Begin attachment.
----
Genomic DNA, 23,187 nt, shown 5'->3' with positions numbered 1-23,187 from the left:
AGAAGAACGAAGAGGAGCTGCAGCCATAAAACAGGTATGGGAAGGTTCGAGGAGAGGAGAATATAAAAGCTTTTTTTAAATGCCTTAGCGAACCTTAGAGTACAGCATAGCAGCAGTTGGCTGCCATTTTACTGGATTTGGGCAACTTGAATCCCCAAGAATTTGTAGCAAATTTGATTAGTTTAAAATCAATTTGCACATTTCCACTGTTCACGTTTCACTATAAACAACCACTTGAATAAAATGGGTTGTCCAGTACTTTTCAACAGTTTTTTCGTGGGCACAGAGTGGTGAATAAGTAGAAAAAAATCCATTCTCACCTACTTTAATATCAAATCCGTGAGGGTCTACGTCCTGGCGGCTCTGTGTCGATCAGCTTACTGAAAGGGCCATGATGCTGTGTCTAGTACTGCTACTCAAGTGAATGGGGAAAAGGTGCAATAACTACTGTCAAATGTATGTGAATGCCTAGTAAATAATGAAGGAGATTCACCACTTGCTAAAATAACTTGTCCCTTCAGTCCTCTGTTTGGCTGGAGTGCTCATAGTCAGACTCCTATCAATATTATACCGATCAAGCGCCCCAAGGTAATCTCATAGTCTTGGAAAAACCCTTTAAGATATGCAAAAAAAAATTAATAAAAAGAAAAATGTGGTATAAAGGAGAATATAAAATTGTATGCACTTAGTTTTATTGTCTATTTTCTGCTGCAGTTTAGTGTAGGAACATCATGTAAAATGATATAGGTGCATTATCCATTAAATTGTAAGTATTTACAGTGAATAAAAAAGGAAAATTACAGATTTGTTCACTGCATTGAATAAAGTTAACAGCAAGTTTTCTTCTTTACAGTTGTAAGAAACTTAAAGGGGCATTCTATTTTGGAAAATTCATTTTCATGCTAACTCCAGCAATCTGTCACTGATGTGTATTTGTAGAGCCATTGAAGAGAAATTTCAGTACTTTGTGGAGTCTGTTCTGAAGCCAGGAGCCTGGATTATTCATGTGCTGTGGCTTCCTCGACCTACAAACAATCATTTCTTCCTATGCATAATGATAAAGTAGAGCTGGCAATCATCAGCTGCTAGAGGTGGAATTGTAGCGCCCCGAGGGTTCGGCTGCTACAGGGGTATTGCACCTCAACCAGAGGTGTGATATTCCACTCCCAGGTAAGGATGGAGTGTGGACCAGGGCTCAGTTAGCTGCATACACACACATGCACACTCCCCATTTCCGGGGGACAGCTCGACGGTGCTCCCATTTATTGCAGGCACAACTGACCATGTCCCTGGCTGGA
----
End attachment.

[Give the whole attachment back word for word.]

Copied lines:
Genomic DNA, 23,187 nt, shown 5'->3' with positions numbered 1-23,187 from the left:
AGAAGAACGAAGAGGAGCTGCAGCCATAAAACAGGTATGGGAAGGTTCGAGGAGAGGAGAATATAAAAGCTTTTTTTAAATGCCTTAGCGAACCTTAGAGTACAGCATAGCAGCAGTTGGCTGCCATTTTACTGGATTTGGGCAACTTGAATCCCCAAGAATTTGTAGCAAATTTGATTAGTTTAAAATCAATTTGCACATTTCCACTGTTCACGTTTCACTATAAACAACCACTTGAATAAAATGGGTTGTCCAGTACTTTTCAACAGTTTTTTCGTGGGCACAGAGTGGTGAATAAGTAGAAAAAAATCCATTCTCACCTACTTTAATATCAAATCCGTGAGGGTCTACGTCCTGGCGGCTCTGTGTCGATCAGCTTACTGAAAGGGCCATGATGCTGTGTCTAGTACTGCTACTCAAGTGAATGGGGAAAAGGTGCAATAACTACTGTCAAATGTATGTGAATGCCTAGTAAATAATGAAGGAGATTCACCACTTGCTAAAATAACTTGTCCCTTCAGTCCTCTGTTTGGCTGGAGTGCTCATAGTCAGACTCCTATCAATATTATACCGATCAAGCGCCCCAAGGTAATCTCATAGTCTTGGAAAAACCCTTTAAGATATGCAAAAAAAAATTAATAAAAAGAAAAATGTGGTATAAAGGAGAATATAAAATTGTATGCACTTAGTTTTATTGTCTATTTTCTGCTGCAGTTTAGTGTAGGAACATCATGTAAAATGATATAGGTGCATTATCCATTAAATTGTAAGTATTTACAGTGAATAAAAAAGGAAAATTACAGATTTGTTCACTGCATTGAATAAAGTTAACAGCAAGTTTTCTTCTTTACAGTTGTAAGAAACTTAAAGGGGCATTCTATTTTGGAAAATTCATTTTCATGCTAACTCCAGCAATCTGTCACTGATGTGTATTTGTAGAGCCATTGAAGAGAAATTTCAGTACTTTGTGGAGTCTGTTCTGAAGCCAGGAGCCTGGATTATTCATGTGCTGTGGCTTCCTCGACCTACAAACAATCATTTCTTCCTATGCATAATGATAAAGTAGAGCTGGCAATCATCAGCTGCTAGAGGTGGAATTGTAGCGCCCCGAGGGTTCGGCTGCTACAGGGGTATTGCACCTCAACCAGAGGTGTGATATTCCACTCCCAGGTAAGGATGGAGTGTGGACCAGGGCTCAGTTAGCTGCATACACACACATGCACACTCCCCATTTCCGGGGGACAGCTCGACGGTGCTCCCATTTATTGCAGGCACAACTGACCATGTCCCTGGCTGGA